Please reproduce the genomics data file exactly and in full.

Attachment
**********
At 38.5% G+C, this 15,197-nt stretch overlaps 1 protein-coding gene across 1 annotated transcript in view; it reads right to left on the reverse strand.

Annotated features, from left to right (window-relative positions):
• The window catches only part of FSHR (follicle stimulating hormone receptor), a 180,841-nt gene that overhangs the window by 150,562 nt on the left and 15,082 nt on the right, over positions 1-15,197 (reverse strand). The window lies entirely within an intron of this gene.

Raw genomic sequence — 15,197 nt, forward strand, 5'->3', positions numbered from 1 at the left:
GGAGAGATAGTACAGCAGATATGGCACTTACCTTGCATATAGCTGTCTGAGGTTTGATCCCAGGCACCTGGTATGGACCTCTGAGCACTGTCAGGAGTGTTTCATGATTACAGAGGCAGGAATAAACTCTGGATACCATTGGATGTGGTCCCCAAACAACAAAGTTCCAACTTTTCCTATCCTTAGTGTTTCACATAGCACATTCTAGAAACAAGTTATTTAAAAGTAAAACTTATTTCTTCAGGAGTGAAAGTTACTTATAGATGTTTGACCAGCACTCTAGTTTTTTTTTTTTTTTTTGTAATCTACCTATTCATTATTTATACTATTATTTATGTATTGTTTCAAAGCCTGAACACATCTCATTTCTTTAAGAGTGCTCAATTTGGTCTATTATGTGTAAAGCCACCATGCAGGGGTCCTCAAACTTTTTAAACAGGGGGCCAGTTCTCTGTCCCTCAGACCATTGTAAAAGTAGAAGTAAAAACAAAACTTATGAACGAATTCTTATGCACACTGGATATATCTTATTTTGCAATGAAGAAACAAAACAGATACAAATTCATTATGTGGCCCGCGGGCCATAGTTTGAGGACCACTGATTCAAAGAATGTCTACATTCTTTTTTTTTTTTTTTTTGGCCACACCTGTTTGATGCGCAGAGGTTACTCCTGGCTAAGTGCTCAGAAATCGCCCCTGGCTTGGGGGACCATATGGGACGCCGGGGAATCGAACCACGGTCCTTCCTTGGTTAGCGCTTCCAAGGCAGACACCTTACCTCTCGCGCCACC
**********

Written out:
At 38.5% G+C, this 15,197-nt stretch overlaps 1 protein-coding gene across 1 annotated transcript in view; it reads right to left on the reverse strand.

Annotated features, from left to right (window-relative positions):
• The window catches only part of FSHR (follicle stimulating hormone receptor), a 180,841-nt gene that overhangs the window by 150,562 nt on the left and 15,082 nt on the right, over positions 1-15,197 (reverse strand). The window lies entirely within an intron of this gene.

Raw genomic sequence — 15,197 nt, forward strand, 5'->3', positions numbered from 1 at the left:
GGAGAGATAGTACAGCAGATATGGCACTTACCTTGCATATAGCTGTCTGAGGTTTGATCCCAGGCACCTGGTATGGACCTCTGAGCACTGTCAGGAGTGTTTCATGATTACAGAGGCAGGAATAAACTCTGGATACCATTGGATGTGGTCCCCAAACAACAAAGTTCCAACTTTTCCTATCCTTAGTGTTTCACATAGCACATTCTAGAAACAAGTTATTTAAAAGTAAAACTTATTTCTTCAGGAGTGAAAGTTACTTATAGATGTTTGACCAGCACTCTAGTTTTTTTTTTTTTTTTTGTAATCTACCTATTCATTATTTATACTATTATTTATGTATTGTTTCAAAGCCTGAACACATCTCATTTCTTTAAGAGTGCTCAATTTGGTCTATTATGTGTAAAGCCACCATGCAGGGGTCCTCAAACTTTTTAAACAGGGGGCCAGTTCTCTGTCCCTCAGACCATTGTAAAAGTAGAAGTAAAAACAAAACTTATGAACGAATTCTTATGCACACTGGATATATCTTATTTTGCAATGAAGAAACAAAACAGATACAAATTCATTATGTGGCCCGCGGGCCATAGTTTGAGGACCACTGATTCAAAGAATGTCTACATTCTTTTTTTTTTTTTTTTTGGCCACACCTGTTTGATGCGCAGAGGTTACTCCTGGCTAAGTGCTCAGAAATCGCCCCTGGCTTGGGGGACCATATGGGACGCCGGGGAATCGAACCACGGTCCTTCCTTGGTTAGCGCTTCCAAGGCAGACACCTTACCTCTCGCGCCACC